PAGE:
I found this book to be a great read and quite informative. The topic is not something that I usually concern myself with, but when I came across the book awhile back, I figured that someday I should read it; that day came, and I'm quite glad I did. It's made me aware of a man I was heretofore not familiar with--John Harrison--and the significance of his inventions. What he accomplished was truly revolutionary, and his story deserves to be known; this highly readable account apptly serves that purpose.
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2 of 2 people found the following review helpful
3.0 out of 5 stars Not quite enough depth or breadth for my taste. Jan. 31 2004
Longitude certainly isn't a bad story, just a somewhat constrained one. Within the scope of the book, the story is interesting and well researched. However, one should note that there is a bit more to the history of this solution for dependable navigation due to the problem of longitude than Dava Sobel adresses in this small history. This does not detract from the observation that Longitude is an entertaining and informative (and factually accurate) read nonetheless.
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1 of 1 people found the following review helpful
For centuries, the inability to calculate longitude at sea doomed many a sailing vessel and its cargo. Unable to calculate their exact position, ships would run aground or miss their destinations entirely, leaving their crews to suffer and sometimes parish from starvation, scurvy, or infectious disease. By the 18th century, the lives and monies lost as a result of this inability to navigate properly had become such an obstacle to commerce and political ambitions that, in 1714, England's Parliament offered an extraordinary sum of money to anyone who could devise a method of reliably calculating longitude at sea. Dava Sobel's "Longitude" is the story of the approximately 60-year race to solve the longitude problem and its hero, a clockmaker from Yorkshire named John Harrison, who invented what we now call the chronometer. Ms. Sobel has written a short, very readable account of the technologies, personalities, and politics surrounding the quest for a solution to the longitude problem and its accompanying prize. The book owes its economy -only 180 pages- to the fact that the author doesn't attempt to place the longitude problem in a greater historical context or to say more than is necessary about the individuals who play a part in the story. "Longitude" concentrates on one story, which is the book's strength as well as a limitation. If the story intrigues you, there is more to be learned elsewhere about navigation at sea, the technology of the chronometer, John Harrison, and all the other grand personalities that inhabit this tale of discovery and the politics of science. But "Longitude" is a brisk, enjoyable account of the invention that solved a centuries-old problem and propelled Great Britain to global dominance.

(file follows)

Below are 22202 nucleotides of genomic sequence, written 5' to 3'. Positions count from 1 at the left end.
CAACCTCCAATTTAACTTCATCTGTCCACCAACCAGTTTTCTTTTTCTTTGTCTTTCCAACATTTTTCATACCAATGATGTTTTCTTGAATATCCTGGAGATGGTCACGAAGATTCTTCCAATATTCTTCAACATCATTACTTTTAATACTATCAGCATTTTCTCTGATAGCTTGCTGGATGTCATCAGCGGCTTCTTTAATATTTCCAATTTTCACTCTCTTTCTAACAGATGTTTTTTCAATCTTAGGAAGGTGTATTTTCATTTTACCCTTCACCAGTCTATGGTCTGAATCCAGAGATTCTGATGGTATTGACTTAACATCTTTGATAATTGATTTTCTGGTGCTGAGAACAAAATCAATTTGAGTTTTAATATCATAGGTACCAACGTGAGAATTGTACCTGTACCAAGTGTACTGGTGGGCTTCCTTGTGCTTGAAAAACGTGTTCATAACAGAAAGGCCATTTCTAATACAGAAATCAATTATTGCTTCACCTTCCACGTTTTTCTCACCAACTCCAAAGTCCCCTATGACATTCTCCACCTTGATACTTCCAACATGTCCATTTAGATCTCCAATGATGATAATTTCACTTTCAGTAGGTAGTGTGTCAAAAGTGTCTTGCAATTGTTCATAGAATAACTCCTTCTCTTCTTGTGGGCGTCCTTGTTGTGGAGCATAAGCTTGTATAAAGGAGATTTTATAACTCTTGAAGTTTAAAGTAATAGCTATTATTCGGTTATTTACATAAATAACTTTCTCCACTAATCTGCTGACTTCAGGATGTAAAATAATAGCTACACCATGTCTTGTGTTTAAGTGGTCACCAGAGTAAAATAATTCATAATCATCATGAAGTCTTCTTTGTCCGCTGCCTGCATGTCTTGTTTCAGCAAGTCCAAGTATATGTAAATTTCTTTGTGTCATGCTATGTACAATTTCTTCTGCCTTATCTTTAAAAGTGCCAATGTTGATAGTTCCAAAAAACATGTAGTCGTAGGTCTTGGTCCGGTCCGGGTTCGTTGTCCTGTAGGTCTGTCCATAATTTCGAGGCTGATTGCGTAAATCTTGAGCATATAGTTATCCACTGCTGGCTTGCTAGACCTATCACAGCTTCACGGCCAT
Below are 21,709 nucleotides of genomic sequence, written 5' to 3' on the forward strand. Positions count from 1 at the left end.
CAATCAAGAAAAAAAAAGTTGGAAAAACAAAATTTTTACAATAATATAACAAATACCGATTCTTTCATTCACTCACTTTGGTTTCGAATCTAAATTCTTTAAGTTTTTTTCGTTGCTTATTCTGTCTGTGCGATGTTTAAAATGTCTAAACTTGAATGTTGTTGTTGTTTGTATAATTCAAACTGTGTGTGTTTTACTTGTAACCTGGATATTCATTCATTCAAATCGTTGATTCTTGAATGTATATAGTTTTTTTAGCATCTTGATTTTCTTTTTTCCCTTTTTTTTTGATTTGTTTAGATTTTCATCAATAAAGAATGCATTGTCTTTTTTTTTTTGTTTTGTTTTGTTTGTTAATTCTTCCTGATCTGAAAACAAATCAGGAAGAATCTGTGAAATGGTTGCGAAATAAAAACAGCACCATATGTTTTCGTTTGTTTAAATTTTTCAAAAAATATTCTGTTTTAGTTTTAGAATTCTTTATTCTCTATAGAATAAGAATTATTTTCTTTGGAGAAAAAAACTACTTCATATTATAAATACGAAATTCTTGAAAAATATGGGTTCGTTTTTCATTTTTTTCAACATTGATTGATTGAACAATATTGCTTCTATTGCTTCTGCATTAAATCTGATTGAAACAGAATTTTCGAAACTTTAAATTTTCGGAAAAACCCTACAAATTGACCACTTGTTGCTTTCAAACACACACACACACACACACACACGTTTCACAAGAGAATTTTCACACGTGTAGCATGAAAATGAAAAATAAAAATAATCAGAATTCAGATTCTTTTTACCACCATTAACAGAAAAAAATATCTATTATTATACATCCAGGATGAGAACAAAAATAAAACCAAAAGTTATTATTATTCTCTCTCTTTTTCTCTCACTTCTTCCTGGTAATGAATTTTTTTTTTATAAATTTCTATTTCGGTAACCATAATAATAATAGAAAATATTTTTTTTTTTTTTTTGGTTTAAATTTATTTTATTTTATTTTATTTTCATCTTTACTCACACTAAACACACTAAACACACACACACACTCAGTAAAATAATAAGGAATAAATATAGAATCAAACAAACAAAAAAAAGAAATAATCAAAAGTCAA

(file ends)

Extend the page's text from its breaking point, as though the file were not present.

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Most recent customer reviews
5.0 out of 5 stars Loved it
I used to be a sailor....took longitude and latitude for granted,as I do so many extraordinary discoveries that give comfort to my life. A good read
Published 8 months ago by Sandra L. Lambert
4.0 out of 5 stars An interesting series of anecdotes
I picked up this very little gem at a library book sale, so the first thing to note is that there are copies everywhere, so don't by any means bother to pay full price for one. Read more
Published 8 months ago by Rob Slaven
1.0 out of 5 stars Great Service and a Good Read
Great Service from the sender, quick and clean book.
Dava Sobel writing compelling story. This is a must read for all amateur back yard astronomers.
Published 19 months ago by R Weigand
4.0 out of 5 stars The book Longitude
It is a subject of great interest to me
The book is well written easily understood and explains
the complexity in solving the age old problem of... Read more
Published 21 months ago by Charles Osborn
5.0 out of 5 stars Longitude
The order arrived as predicted and is in the condition stated. I am more than pleased and happy to use the seller again.
Published on Oct. 20 2011 by Mr. Nathan Scott
3.0 out of 5 stars A short introduction about a unique part of nautical history
John Harrison, an English clock-maker devoted his life to the production of just 4 clocks. In doing so he solved the centuries old problem of captains determining their longitude... Read more
Published on June 26 2011 by Jeff Nijsse
4.0 out of 5 stars `The `longitude problem' was the thorniest dilemma of the 18th...
This is the story of John Harrison (1693-1776) a self-taught Yorkshire clockmaker, and his quest to claim the prize of £20,000 offered by the British Parliament in 1714 for solving... Read more
Published on March 6 2011 by Jennifer Cameron-Smith
5.0 out of 5 stars Educational and Entertaining
It's amazing how quickly we have advanced in technology. Longitude is now automatically calculated by GPS triangulating off of satellites. Read more
Published on Sept. 27 2009 by Bart Breen
4.0 out of 5 stars An epic 40 year struggle!
Dava Sobel, like Simon Winchester or Canada's Pierre Berton, has clearly mastered the art of writing history in a form that is not only informative but, perhaps more important, is... Read more
Published on Aug. 26 2007 by Paul Weiss
4.0 out of 5 stars Brief but enjoyable
This slim volume tells the story of John Harrison who, although untrained, built four revolutionary clocks that changed how ships navigate at sea. Read more
Published on July 15 2004 by ShyGuy1966